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Oct 12

The Life and Times of Charles Boettcher: The Roaming Years (Original Post Date 5/31/17)

Posted on October 12, 2017 at 7:49 PM by Laura Wilkins

After a decade of unprecedented growth and unabashed profiteering, Leadville’s economy slipped into a mudslide. By early 1880, the motherlodes were nearly depleted, triggering unexpected mine closures and plummeting stock values. As unemployment grew, so did the tension between the local merchants and the miners. After Governor Frederick Pitkin was prevailed upon to issue a proclamation of martial law to restore peace and order to the tumultuous town, both the mine owners and workers took a step back to reevaluate their day-to-day operations. 

This enabled Leadville to extract a record $17 million worth of ore in 1882. While others were encouraged, Charles sensed the good fortune wouldn't last. Even though he never owned one of the nearby mines outright, he'd already made his first million from a diverse portfolio of claims, shares and other investments. After serving briefly as a County Commissioner and trustee of the Leadville Mining and Stock Exchange, he was ready for a new venture. 

In the spring of 1882, Charles, Fannie and Claude traveled to California to visit Herman and his family. Stopping in Fort Collins on the way home, they learned about the prospect of cattle and horse ranching from Fannie’s uncle, who was about to drive a herd up to North Park, the former hunting grounds for the Ute and Arapahoe tribes. After surveying the meadows in this lush basin, the Boettcher’s filed a homesteading claim for what would eventually become the 180-square-mile Bighorn Ranch. 

During the winter of 1883-84, severe weather and a shortage of feed killed more than half of the livestock. This unfortunate oversight was quickly remedied by digging irrigation ditches to ensure enough hay could be grown for future grazing. After this fiasco, Charles and Fannie persuaded her brother-in-law, John Riggens, to move his family from their farm in Kansas to take over management of the 1,000 purebred horses pasturing on the ranch (soon to be replaced by the more profitable cattle).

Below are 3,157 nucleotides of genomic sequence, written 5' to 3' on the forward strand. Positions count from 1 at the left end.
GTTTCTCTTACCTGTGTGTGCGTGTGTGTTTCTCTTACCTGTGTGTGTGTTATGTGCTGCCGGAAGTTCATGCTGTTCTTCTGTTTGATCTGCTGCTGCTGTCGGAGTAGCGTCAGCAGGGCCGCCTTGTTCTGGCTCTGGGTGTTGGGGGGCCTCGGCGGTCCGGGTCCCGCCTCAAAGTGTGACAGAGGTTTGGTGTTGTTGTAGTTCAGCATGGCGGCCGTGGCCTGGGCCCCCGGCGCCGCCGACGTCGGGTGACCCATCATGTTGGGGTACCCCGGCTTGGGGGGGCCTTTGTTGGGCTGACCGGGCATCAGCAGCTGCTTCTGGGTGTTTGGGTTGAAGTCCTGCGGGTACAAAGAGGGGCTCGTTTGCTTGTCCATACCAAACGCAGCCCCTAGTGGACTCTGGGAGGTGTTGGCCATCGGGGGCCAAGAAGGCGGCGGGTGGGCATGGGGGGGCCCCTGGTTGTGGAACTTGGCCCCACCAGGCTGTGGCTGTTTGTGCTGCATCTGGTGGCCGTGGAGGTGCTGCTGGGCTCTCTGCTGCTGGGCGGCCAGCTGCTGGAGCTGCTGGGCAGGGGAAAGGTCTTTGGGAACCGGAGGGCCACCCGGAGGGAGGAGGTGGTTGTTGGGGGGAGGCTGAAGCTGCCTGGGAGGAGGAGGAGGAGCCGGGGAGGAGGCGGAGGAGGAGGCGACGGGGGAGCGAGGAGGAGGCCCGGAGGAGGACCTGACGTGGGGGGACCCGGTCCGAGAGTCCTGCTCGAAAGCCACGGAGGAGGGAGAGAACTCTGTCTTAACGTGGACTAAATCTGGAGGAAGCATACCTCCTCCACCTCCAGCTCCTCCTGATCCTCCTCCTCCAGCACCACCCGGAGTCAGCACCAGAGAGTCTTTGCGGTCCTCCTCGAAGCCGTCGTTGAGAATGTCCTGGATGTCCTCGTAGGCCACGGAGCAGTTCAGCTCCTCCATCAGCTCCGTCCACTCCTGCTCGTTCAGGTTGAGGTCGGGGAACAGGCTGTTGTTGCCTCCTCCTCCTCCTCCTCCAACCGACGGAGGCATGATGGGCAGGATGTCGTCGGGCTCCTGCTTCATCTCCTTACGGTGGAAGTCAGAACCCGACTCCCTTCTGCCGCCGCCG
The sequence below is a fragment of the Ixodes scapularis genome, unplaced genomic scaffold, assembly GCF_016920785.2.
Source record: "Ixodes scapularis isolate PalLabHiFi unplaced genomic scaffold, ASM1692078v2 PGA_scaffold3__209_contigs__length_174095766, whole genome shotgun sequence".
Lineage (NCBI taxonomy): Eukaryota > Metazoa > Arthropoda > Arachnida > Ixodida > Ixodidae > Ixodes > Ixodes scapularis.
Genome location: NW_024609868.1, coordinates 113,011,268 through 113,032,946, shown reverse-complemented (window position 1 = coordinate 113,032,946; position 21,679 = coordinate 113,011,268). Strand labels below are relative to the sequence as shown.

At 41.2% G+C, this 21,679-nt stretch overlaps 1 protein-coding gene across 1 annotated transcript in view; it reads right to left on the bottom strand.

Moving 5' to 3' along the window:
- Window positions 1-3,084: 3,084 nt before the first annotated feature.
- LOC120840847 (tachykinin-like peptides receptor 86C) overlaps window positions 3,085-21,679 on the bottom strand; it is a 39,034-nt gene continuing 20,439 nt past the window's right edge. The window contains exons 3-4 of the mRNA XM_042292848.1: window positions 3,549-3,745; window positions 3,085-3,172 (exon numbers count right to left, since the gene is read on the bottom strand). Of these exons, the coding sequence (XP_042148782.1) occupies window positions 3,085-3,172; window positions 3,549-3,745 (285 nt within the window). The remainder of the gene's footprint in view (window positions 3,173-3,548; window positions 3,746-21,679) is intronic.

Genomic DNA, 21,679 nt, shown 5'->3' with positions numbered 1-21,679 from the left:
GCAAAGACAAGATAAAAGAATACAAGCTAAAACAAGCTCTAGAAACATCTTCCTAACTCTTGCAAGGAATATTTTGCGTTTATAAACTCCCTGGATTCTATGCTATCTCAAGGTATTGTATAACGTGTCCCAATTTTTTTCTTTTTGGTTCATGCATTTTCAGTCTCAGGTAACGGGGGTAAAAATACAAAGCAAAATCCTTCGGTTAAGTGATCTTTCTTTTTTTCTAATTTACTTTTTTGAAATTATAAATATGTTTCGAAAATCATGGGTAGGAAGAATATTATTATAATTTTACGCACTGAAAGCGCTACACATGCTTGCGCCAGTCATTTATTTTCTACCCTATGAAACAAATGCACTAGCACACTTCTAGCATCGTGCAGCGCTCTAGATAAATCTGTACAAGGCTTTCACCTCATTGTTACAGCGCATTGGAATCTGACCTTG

In 1884, Charles purchased a wholesale hardware business in downtown Denver, relocating it to 402 Lawrence Street next door to Daniels and Fisher’s dry goods store (his long-time neighbor on Harrison Street).  He quickly expanded his inventory to include agricultural, building and railroad supplies as well as home furnishings. Hiring an on-site manager, he returned to Leadville to wrap up some loose ends.

Focusing his attention on strengthening the local economy, he offered to help finance bringing electric lighting to the town.  Next, he joined the Carbonate Bank’s board of directors, hoping to attract investors to back ongoing mining and smelting operations. During this period he made invaluable connections that not only helped him survive the looming Panic of 1893 but forged lifelong partnerships with other forward-thinking businessmen, most of whom ended up with him in Denver where he rolled out the next phase of his life.